A Review Asks Only Whether One Can Live With It Or Die Of It

I've been reviewing small press publications on www.bugpowder.com for a few years now. Totemic small presser Andy Luke recruited me; he'd been impressed with my essay, Closing Shots From A Grassy Knoll, and was convinced that I could restore some cheer to the reviews section.

Ostensibly a scoff-mixture, Closing Shots From A Grassy Knoll discusses the pathogenic presence in UK small press of comics creators eager to produce work sterilized by an ambition to be adaptable to the strictures of an intrusive company bent on 'product development', and who derive a vanity-buzz of satisfaction from tucking themselves into deadlines and knocked-off scripts. "This budding hack is fuelled by little more than the desperation for a sense of celebrity," I wrote, "and must be destroyed."

My muscular reviewing-style grated with small press enthusiasts' indulgence in self-satisfied congeniality and writer/artist shape-throwing, but I refused to conveniently dismiss creators with throwaway compliments, employing instead a reviewing discipline based on four simple tenets: 1, perspective is to be achieved; 2, the standards by which one is judging the work are to be made clear; 3, credit is to be given where it is due; and 4, one should not be such a fucking misanthrope, you above-being-human narcissist.

Regularly achieving three of the four principles with my aesthetic evaluations, and quickly developing an obsessive-compulsive urgency for production of symmetrically paragraphed reviews, the meaningless absurdity of opinionative writing soon revealed itself to me. I was not deterred.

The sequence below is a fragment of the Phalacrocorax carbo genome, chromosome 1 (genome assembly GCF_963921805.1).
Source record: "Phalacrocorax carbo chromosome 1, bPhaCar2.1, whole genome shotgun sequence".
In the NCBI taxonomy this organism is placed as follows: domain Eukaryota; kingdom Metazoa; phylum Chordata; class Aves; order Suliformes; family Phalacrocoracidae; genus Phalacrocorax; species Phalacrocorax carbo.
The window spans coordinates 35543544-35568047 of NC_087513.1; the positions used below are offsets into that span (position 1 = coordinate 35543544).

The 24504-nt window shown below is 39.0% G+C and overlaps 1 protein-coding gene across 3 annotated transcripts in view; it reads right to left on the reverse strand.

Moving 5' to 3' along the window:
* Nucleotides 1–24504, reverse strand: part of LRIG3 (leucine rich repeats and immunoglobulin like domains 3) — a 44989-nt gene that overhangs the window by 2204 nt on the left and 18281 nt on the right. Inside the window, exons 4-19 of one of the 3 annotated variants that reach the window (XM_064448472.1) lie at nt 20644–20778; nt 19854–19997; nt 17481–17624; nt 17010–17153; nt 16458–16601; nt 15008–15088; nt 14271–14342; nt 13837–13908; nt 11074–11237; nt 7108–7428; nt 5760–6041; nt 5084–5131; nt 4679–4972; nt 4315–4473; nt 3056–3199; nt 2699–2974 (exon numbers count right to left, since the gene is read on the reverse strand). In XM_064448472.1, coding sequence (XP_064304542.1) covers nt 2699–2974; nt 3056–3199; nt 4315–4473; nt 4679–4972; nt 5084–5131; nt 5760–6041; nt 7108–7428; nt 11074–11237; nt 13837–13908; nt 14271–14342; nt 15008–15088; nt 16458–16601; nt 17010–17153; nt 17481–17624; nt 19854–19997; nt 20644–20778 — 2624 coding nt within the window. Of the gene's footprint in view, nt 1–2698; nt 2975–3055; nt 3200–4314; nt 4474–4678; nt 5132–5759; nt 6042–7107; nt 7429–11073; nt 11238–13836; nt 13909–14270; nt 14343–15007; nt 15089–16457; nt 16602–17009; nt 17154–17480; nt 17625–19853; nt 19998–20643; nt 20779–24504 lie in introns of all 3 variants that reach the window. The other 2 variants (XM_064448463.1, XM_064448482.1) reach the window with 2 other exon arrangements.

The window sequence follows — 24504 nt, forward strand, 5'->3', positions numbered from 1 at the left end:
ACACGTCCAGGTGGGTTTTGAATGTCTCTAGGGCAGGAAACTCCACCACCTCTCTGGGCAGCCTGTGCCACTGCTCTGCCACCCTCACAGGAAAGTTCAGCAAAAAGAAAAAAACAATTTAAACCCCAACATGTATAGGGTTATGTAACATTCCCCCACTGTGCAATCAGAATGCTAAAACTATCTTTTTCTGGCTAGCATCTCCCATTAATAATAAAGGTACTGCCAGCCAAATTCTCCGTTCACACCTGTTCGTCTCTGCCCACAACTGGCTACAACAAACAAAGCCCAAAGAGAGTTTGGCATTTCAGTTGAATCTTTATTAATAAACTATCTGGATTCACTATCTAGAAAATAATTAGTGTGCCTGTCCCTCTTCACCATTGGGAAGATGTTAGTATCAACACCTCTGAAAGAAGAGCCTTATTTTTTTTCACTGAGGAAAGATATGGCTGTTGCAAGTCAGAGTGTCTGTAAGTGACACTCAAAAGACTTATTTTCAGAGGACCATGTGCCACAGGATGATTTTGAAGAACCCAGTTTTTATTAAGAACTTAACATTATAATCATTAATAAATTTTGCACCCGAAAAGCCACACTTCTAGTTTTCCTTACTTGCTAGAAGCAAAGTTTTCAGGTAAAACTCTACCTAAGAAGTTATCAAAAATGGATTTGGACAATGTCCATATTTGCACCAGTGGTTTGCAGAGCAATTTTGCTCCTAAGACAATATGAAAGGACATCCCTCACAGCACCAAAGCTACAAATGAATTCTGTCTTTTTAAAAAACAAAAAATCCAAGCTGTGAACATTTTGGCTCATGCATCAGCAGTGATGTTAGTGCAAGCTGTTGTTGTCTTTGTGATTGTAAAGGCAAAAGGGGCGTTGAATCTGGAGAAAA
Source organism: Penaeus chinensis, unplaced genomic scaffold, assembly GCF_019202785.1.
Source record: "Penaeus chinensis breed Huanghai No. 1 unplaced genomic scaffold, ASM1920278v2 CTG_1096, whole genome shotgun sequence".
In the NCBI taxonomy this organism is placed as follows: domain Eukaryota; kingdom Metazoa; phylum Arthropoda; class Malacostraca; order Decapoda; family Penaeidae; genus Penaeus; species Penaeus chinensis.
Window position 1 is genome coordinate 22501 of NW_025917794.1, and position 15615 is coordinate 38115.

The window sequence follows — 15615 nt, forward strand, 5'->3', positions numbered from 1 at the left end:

John Robbins

Lost Property #2

Posted on December 1, 2005

A mix-bag of three and four panel newspaper-style strips (or properties, the appeal of which are, presumably, lost on press editors), this attractive, landscape publication produced by Dave Evans is not remotely satisfying, but offers glimpses of the skilful writing and cartooning ability of some small press talents eager to thrive in confined space and just maybe secure a foothold in the world of strip syndication. Indeed, as one who has always preferred reading about short newspaper strips to reading the actual things, for the most part I can detect no absence of professional quality in this work, though the poignancy of a Lynda Barry, the hilariousness of a Max Cannon, or the originality of a Jesse Reklaw, is sorely lacking.

Working best (and best workable) in this unflattering, non-complementing accumulation are Mark Woodland's Mike The Monk and Gervais Edwards: Psychic Defective by Clements and Stonebridge, both of which operate from absurd situations that are inherently funny. Comicana Miscellania by Berridge and Harper plays inventively with the artist/creation relationship to diverting effect, and the text-piece by Ed Berridge, a potted history of the short comic strip, provides a concise overview of its chronology. Overall, Lost Property is worth a casual goo; there are polished cartoonists aplenty in this collection, and capable-but-hindered scripters satisfied to deliver sorry gags and flat adventure. No different to the regular newspaper fare, then.

56 A5 pages, £1.50 (+ p&p) - available from http://groups.yahoo.com/group/lostproperty